A big reason for the increase in eagles is that in the 1970s and early '80s, New York took the lead in reintroducing bald eagles into the wild. Nye was part of a team that went to Alaska and brought back eagles that were housed, and then released, in hacking towers stragetically placed throughout the state. The first was at the Montezuma Wildlife Refuge in central New York.
Later, Nye traveled to other northeastern states to train biologists in reintroduction methods. Those states then followed New York and introduced eagles from other environs.
"So now the population in the greater Northeast area - outside of Chesapeake Bay and Maine - is a result of all these eagles that were brought in, essentially recreating the population," Nye said.
One of the first places in the state, and the very first place in the Adirondacks, where eagles were reintroduced in the 1980s was Follensby Pond just outside of Tupper Lake. The Follensby eagles were housed, and then released, in a hacking tower at the south end of Follensby for several years in the '80s.
"Right there at the outflow, there used to be a white pine right at the eastern edge of the dam," Nye said. "That was one of the last active Adirondack bald eagle sites that we knew about. In 1950, it was active and then the tree blew down. That's one reason we chose Follensby Pond. It was isolated, undisturbed, good food supply and was a historic nesting site for eagles."
Although eagles haven't established a known nest on Follensby Pond, they have been spotted there by its owners, including Nature Conservancy staff. In mid-June, two eagles were spotted flying over the water during a biological survey of the property. Some of the eagles are believed to have taken up nests at nearby water bodies.
"You see them in here but they don't hang around because this is raven country," said long-time Follensby Pond caretaker Tom Lake, who found the remains of a dead eagle at the dam this spring. "You see them over on the Raquette (River) but I don't know of any nests."
Challenges facing eagles
Although the population of eagles has been increasing by 10 to 15 percent annually in recent years, the eagle population still faces some challenges in the future.
Every year, eagles die of from things such as injuries from fishing tackle, getting hit by trains while feeding on carcasses on the tracks and lead poisoning.
The past year, the DEC found an eagle had died of lead poisoning just outside of Tupper Lake near a nesting site. Eagles and other bird of prey sometimes die by feeding on dead carcasses, such as deer, that were killed with lead bullets.
"Everyone knows that lead is bad stuff," Nye said. "We don't want lead sinkers, we don't want lead shot over water, we don't lead in our paint, in our walls. We don't want lead. Yet think about the amount of lead that we deposit at shooting preserves and just in upland hunting all the time. I mean, tons and tons of lead are being deposited in the environment and there are alternatives out there."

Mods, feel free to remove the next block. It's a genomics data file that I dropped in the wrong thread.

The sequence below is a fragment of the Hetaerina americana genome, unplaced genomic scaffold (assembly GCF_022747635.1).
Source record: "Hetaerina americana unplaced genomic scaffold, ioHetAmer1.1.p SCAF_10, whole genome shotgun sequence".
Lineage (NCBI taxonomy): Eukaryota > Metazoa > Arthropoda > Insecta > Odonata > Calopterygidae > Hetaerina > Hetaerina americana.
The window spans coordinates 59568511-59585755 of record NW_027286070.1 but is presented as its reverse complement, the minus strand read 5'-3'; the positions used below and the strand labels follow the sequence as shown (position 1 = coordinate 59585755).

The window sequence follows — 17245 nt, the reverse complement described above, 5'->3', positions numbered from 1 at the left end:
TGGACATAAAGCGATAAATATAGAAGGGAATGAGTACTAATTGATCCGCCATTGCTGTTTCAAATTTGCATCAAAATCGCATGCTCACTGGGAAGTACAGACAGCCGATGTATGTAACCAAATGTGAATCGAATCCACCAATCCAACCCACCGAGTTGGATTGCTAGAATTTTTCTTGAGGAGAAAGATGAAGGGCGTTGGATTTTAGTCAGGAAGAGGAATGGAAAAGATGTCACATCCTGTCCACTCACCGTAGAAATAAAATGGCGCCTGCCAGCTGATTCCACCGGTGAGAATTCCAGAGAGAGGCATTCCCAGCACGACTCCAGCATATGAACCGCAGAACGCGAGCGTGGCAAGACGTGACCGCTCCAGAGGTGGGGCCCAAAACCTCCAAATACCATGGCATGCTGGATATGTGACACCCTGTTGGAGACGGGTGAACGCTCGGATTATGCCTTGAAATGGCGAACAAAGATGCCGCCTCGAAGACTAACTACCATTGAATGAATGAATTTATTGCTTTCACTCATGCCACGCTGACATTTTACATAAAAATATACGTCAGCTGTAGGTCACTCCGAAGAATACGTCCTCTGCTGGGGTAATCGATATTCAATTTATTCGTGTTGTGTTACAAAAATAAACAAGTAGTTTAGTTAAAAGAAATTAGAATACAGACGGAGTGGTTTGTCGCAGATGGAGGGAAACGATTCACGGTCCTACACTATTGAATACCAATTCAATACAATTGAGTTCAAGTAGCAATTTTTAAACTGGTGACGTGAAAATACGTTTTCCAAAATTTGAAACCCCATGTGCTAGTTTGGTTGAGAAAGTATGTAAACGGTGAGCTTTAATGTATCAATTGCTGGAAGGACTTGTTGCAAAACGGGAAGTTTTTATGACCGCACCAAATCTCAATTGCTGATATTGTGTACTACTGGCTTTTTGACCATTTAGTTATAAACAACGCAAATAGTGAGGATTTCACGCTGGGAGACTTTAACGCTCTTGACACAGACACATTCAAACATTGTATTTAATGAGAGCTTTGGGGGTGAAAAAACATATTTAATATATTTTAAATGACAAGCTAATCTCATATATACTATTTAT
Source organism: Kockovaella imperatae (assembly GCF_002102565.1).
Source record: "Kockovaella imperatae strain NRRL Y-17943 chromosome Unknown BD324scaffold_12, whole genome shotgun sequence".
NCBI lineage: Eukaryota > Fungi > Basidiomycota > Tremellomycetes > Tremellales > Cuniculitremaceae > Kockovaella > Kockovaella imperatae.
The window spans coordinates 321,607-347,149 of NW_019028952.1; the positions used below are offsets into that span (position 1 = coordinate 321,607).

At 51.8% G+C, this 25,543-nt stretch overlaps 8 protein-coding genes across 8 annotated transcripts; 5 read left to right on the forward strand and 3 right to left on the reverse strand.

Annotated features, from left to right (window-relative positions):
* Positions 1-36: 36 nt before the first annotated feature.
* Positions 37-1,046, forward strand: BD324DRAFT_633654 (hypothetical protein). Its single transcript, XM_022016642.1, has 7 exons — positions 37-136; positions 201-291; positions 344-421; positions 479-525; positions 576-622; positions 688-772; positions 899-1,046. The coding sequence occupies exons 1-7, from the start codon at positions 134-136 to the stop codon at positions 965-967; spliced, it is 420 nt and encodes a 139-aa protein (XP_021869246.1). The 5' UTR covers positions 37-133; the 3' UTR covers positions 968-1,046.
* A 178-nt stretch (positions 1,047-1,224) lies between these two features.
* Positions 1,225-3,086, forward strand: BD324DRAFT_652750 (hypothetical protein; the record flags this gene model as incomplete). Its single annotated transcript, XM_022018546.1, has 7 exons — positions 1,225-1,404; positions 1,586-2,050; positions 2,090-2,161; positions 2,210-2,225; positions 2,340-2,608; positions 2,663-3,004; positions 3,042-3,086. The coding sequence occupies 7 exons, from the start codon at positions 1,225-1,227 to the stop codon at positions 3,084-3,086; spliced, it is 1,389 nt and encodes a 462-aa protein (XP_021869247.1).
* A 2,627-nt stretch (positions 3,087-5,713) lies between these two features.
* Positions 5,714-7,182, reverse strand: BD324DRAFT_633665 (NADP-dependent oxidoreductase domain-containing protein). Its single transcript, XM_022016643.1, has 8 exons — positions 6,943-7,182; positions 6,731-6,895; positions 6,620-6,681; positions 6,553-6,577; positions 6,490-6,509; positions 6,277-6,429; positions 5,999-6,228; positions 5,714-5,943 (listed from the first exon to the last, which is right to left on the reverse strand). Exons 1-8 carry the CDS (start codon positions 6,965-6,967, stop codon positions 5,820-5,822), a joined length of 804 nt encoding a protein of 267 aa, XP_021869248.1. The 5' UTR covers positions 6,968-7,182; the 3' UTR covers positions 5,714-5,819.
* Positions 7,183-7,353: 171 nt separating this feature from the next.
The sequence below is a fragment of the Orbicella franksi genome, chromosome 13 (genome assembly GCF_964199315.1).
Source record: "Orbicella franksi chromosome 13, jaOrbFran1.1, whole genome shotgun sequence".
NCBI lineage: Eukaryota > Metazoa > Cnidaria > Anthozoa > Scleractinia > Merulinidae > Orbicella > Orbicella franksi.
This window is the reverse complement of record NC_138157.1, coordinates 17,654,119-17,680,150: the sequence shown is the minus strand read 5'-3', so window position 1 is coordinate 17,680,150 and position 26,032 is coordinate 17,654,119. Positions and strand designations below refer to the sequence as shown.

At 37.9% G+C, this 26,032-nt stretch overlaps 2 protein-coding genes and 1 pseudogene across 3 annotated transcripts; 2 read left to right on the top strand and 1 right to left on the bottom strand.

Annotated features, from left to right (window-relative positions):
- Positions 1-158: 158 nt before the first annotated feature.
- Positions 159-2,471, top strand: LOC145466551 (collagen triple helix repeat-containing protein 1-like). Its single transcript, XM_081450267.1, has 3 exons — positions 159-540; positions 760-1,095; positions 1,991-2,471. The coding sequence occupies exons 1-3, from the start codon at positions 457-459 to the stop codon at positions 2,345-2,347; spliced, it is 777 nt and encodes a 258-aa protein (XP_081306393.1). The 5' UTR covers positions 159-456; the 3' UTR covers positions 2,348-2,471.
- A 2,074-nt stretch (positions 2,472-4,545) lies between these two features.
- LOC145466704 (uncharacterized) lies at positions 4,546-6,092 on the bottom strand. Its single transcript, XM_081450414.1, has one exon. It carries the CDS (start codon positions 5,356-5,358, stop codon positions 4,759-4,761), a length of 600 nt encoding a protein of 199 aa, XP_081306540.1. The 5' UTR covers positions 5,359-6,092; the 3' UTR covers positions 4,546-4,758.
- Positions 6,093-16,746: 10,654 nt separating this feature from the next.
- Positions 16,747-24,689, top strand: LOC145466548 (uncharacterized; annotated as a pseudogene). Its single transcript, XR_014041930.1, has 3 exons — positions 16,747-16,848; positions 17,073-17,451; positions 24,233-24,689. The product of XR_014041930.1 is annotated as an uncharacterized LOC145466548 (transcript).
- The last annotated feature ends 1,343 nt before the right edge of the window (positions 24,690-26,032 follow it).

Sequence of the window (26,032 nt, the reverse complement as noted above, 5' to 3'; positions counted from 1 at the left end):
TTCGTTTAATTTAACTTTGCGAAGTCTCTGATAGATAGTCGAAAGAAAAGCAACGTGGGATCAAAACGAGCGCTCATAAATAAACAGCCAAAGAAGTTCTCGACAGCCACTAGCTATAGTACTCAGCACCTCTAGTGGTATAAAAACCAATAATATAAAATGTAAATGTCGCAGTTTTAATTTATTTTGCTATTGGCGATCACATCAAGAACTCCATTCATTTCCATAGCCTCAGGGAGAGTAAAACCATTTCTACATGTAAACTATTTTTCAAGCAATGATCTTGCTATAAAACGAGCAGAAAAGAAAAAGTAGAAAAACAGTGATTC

But habitat loss is the biggest challenge facing eagles, Nye said. Throughout New York state potential habitat is disappearing due to development. This can make it difficult for eagles, which prefer isolation, to breed.
"In 40 years, are all of these eagles that we have now going to be surviving and successfully reproducing?" Nye said. "Is the habitat base still going to be there? What's our landscape and our activity level on the landscape going to look like in 40 or 50 years. To me, that's the single biggest challenge. It's so important to have land set aside, dedicated lands that you know will be available in the future."
But, for now, the future is bright.
While Nye is standing on the branches below the eagle's nest in the large white pine, he reaches over the lip and feels around for eggs that didn't hatch. He doesn't find any.
With a steady breeze blowing through the pine needles, Nye also takes time to put two tracking bands on the eaglet's legs. He also snaps a few photos for his records.
Below, Racette continues to hold onto the rope, occasionally taking instructions from Nye. Once Nye is ready to descend, he yells to Racette. Going down can be a big trickier than just rappelling down a rock face. There's some branches that have to be negotiated.
But the pair work smoothly together and Nye comes down without a problem. Once on the ground, he unhitches himself from the rope, and soon pulls out his small digital camera. He excitedly shows those standing around him photos of the young eagle he has just been a few feet from in a place few people have gone. Nye obviously has a passion for the birds.
Later, while driving away in his truck, Nye talks about how the population, from the earliest days of the reintroduction in 1980s has exceeded his expectations. Something he is definitely proud of.
"We (thought) we (could) have 40 nesting eagles in New York state," Nye says. "It's pretty amazing because all of our best sites that had excellent potential filled in immediately - national wildlife refuges, state wildlife management areas. All the places you would think eagles would go. That's where they went initially, but then it just kept going ... way beyond our imagination or expectations, from maybe we can have 40 pair to now we've got 200 pair, and there's currently no sign of it stopping. They'll become like crows."